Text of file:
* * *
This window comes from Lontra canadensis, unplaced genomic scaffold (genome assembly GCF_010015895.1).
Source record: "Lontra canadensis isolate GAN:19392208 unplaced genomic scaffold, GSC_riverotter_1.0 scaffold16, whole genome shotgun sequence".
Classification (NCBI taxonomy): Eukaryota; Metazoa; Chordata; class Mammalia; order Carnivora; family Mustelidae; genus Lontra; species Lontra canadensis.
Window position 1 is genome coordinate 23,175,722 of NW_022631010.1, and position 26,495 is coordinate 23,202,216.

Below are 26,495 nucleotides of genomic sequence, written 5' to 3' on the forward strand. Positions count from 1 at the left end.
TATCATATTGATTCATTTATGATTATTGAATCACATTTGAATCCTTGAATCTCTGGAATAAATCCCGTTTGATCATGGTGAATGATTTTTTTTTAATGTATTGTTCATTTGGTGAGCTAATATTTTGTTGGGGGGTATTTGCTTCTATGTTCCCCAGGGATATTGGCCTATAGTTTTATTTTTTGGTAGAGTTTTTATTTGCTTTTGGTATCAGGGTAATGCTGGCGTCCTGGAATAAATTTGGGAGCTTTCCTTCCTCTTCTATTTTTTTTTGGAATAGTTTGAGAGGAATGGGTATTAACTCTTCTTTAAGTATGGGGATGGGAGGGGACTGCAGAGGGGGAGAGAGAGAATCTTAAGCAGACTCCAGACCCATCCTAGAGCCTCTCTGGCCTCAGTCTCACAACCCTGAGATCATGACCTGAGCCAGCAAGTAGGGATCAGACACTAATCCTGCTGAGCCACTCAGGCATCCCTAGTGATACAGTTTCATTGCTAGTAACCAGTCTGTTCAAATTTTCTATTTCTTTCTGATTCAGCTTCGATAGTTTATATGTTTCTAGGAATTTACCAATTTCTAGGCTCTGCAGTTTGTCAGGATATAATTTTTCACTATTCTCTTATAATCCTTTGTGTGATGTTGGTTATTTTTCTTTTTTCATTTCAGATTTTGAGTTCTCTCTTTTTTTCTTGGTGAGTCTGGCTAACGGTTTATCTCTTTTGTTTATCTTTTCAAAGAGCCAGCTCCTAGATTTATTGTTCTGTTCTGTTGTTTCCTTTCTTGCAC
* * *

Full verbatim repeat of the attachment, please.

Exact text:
This window comes from Lontra canadensis, unplaced genomic scaffold (genome assembly GCF_010015895.1).
Source record: "Lontra canadensis isolate GAN:19392208 unplaced genomic scaffold, GSC_riverotter_1.0 scaffold16, whole genome shotgun sequence".
Classification (NCBI taxonomy): Eukaryota; Metazoa; Chordata; class Mammalia; order Carnivora; family Mustelidae; genus Lontra; species Lontra canadensis.
Window position 1 is genome coordinate 23,175,722 of NW_022631010.1, and position 26,495 is coordinate 23,202,216.

Below are 26,495 nucleotides of genomic sequence, written 5' to 3' on the forward strand. Positions count from 1 at the left end.
TATCATATTGATTCATTTATGATTATTGAATCACATTTGAATCCTTGAATCTCTGGAATAAATCCCGTTTGATCATGGTGAATGATTTTTTTTTAATGTATTGTTCATTTGGTGAGCTAATATTTTGTTGGGGGGTATTTGCTTCTATGTTCCCCAGGGATATTGGCCTATAGTTTTATTTTTTGGTAGAGTTTTTATTTGCTTTTGGTATCAGGGTAATGCTGGCGTCCTGGAATAAATTTGGGAGCTTTCCTTCCTCTTCTATTTTTTTTTGGAATAGTTTGAGAGGAATGGGTATTAACTCTTCTTTAAGTATGGGGATGGGAGGGGACTGCAGAGGGGGAGAGAGAGAATCTTAAGCAGACTCCAGACCCATCCTAGAGCCTCTCTGGCCTCAGTCTCACAACCCTGAGATCATGACCTGAGCCAGCAAGTAGGGATCAGACACTAATCCTGCTGAGCCACTCAGGCATCCCTAGTGATACAGTTTCATTGCTAGTAACCAGTCTGTTCAAATTTTCTATTTCTTTCTGATTCAGCTTCGATAGTTTATATGTTTCTAGGAATTTACCAATTTCTAGGCTCTGCAGTTTGTCAGGATATAATTTTTCACTATTCTCTTATAATCCTTTGTGTGATGTTGGTTATTTTTCTTTTTTCATTTCAGATTTTGAGTTCTCTCTTTTTTTCTTGGTGAGTCTGGCTAACGGTTTATCTCTTTTGTTTATCTTTTCAAAGAGCCAGCTCCTAGATTTATTGTTCTGTTCTGTTGTTTCCTTTCTTGCAC